If you are a researcher based in a university or the NHS, your local research office can offer you additional advice and support with your research. In universities this may be your ‘research governance’, ‘research integrity’, ‘research ethics’ or ‘sponsor’s’ office, or in the NHS your ‘research and development’ or an ‘R&D’ office. Find out who and where they are and contact them early. If you are based in a university, they may be in another school or college.
Your local research office can help explain any approvals that you will need for your research and put you in touch with others in your organisation who have a key role to play in reviewing and managing your research.
Ultimately you may require approval from your research organisation before your study can begin. You should consult your local research office early to determine what approvals you may need, how you can apply for these, and to discuss any possible issues that your proposed research may raise.
Your local research office can advise you on any requirements relevant to your study (which may include legal or contractual requirements, indemnity, intellectual property, etc.). They can also provide you with assistance on study design, facilitate discussions with support departments, provide peer review and offer guidance on any applications for research approvals.
Funding organisations usually require your research organisation to administer your grant. You should speak to your local research office early, to ensure you submit full costings for your funding application (to include full economic costing as appropriate).
The UK policy framework for health and social care research is implemented across the UK. It outlines the requirement that all research taking place in the NHS or social care has a sponsor.
The role of sponsor is defined in both the UK policy framework and in the UK clinical trials regulations. Sponsors ensure that proper arrangements are in place to manage health research. For further guidance on the role of sponsor under the UK clinical trials regulations, please see sponsorship in the Clinical Trials Toolkit.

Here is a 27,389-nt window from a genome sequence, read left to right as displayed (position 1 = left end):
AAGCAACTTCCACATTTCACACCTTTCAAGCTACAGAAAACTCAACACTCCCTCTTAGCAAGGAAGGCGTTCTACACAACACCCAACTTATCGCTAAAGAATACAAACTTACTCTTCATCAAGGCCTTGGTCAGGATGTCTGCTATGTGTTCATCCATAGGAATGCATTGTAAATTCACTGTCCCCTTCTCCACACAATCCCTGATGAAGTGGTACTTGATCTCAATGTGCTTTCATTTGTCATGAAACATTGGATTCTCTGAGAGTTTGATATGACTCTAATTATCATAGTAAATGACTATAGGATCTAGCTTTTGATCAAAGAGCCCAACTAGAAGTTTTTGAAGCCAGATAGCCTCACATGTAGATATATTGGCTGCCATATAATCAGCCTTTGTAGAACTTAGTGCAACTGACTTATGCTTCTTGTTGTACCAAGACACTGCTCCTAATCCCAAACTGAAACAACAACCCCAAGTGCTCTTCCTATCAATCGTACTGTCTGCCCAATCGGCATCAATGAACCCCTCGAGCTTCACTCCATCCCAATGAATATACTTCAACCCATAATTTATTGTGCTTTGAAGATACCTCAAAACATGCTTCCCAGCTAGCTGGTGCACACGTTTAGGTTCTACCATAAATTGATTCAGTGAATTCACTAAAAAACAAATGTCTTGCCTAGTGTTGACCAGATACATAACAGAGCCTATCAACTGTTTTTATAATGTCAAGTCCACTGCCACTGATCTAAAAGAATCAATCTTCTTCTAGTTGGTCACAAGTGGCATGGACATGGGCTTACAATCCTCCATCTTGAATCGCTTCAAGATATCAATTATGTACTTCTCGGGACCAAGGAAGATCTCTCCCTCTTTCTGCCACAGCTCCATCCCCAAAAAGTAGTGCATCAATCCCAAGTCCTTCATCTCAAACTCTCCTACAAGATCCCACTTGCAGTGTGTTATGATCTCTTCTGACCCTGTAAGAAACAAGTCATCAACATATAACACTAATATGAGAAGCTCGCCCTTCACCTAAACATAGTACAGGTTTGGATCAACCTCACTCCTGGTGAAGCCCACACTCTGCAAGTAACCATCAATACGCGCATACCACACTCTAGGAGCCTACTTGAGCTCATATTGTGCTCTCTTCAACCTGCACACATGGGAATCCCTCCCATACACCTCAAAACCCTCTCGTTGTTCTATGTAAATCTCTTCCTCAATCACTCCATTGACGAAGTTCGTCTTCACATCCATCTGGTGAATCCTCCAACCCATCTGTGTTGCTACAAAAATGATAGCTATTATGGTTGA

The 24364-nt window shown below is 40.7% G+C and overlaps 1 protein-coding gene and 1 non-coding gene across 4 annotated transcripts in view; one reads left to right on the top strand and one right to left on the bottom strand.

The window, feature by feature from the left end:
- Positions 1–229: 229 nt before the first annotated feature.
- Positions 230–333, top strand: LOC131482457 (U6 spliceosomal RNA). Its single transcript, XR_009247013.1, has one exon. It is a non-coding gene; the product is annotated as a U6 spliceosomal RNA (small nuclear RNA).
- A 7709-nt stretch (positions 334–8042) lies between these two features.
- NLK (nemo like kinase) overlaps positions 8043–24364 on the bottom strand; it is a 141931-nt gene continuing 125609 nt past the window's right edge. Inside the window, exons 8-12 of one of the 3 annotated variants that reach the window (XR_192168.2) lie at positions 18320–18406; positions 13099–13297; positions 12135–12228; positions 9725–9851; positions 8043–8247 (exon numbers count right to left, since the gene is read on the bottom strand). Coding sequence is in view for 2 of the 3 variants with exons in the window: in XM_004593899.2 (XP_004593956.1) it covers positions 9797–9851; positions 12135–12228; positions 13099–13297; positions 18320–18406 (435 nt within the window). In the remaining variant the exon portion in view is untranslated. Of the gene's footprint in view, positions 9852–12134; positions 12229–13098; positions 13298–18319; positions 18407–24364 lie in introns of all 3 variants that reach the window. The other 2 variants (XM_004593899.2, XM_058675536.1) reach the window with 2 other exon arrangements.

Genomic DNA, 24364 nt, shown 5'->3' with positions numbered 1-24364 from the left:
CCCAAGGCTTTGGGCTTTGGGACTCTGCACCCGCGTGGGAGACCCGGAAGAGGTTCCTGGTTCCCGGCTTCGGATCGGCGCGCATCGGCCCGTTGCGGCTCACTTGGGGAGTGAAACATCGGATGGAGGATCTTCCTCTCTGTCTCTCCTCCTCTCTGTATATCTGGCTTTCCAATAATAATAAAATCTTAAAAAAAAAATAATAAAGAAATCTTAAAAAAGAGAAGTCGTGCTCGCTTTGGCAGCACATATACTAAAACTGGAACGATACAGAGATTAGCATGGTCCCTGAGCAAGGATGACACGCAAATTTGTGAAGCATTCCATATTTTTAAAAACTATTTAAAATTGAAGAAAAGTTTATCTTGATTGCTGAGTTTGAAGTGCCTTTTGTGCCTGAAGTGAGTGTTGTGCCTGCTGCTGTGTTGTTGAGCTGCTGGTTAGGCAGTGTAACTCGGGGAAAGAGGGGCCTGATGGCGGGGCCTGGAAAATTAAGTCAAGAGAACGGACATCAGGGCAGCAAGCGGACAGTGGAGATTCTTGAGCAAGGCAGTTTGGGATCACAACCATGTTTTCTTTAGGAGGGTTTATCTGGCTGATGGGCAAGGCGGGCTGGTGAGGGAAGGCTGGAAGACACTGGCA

Sponsorship responsibilities may be shared between organisations (such as a university and NHS organisation), and certain tasks may be delegated to the chief investigator. In such circumstances any division of responsibilities should be agreed.
Sponsorship of a clinical trial of investigational medicinal product (CTIMP) is a statutory role, which should be formalised in a legal contract (learn more about contracts and agreements in the Clinical Trials Toolkit). Be aware that small-scale, proof of concept trials, early human safety trials of investigational medicinal products, trials of vaccines, gene therapy or cell therapy are likely to fall under the provisions of the clinical trials regulations.
If you are a researcher funded by MRC, you can find MRC requirements for sponsorship on the following pages:
- MRC policy on the UK policy framework for health and social care research
- MRC policy on the clinical trials regulation
It can take time to secure a sponsor, so it’s important to identify the sponsor early in the research process. In most cases the sponsor will be a research organisation, usually the employer of the lead researcher on the study. The lead researcher must ask the research organisation to sponsor their research.
Other experts you may want to consult
A statistician can help you:
- design your study
- choose appropriate outcome measures
- justify your sample size
- draw up a study data analysis plan
- handle and structure collected data
If your study is small scale, and not intended to provide direct and definitive evidence to influence a change in practice, it may not be necessary to conduct a formal power calculation. However, you should be able to justify your proposed sample size.
Collaborators and support departments
If your study requires support from others, for example NHS departments (such as pharmacy or radiology), analytical laboratories or academic collaborators, you should consider how you will negotiate any potential involvement with them. You will need the full support of any collaborator or support department to ensure the successful completion of your study. Early consultation will ensure that any issues can be identified and addressed before your protocol or proposal is finalised. You should also consider any funding issues at this stage. Technical Assurance is implemented across the UK, to facilitate the process of applying for support from pharmacy or radiology within the NHS. There may be a fee for Technical Assurance review, depending on how it is managed.
There are times when you may need to formalise your collaborations with a legal contract (for example a service agreement, material transfer agreement, data sharing agreement, confidentiality agreement etc.). If this is relevant to your study, you should discuss these requirements with your local research office.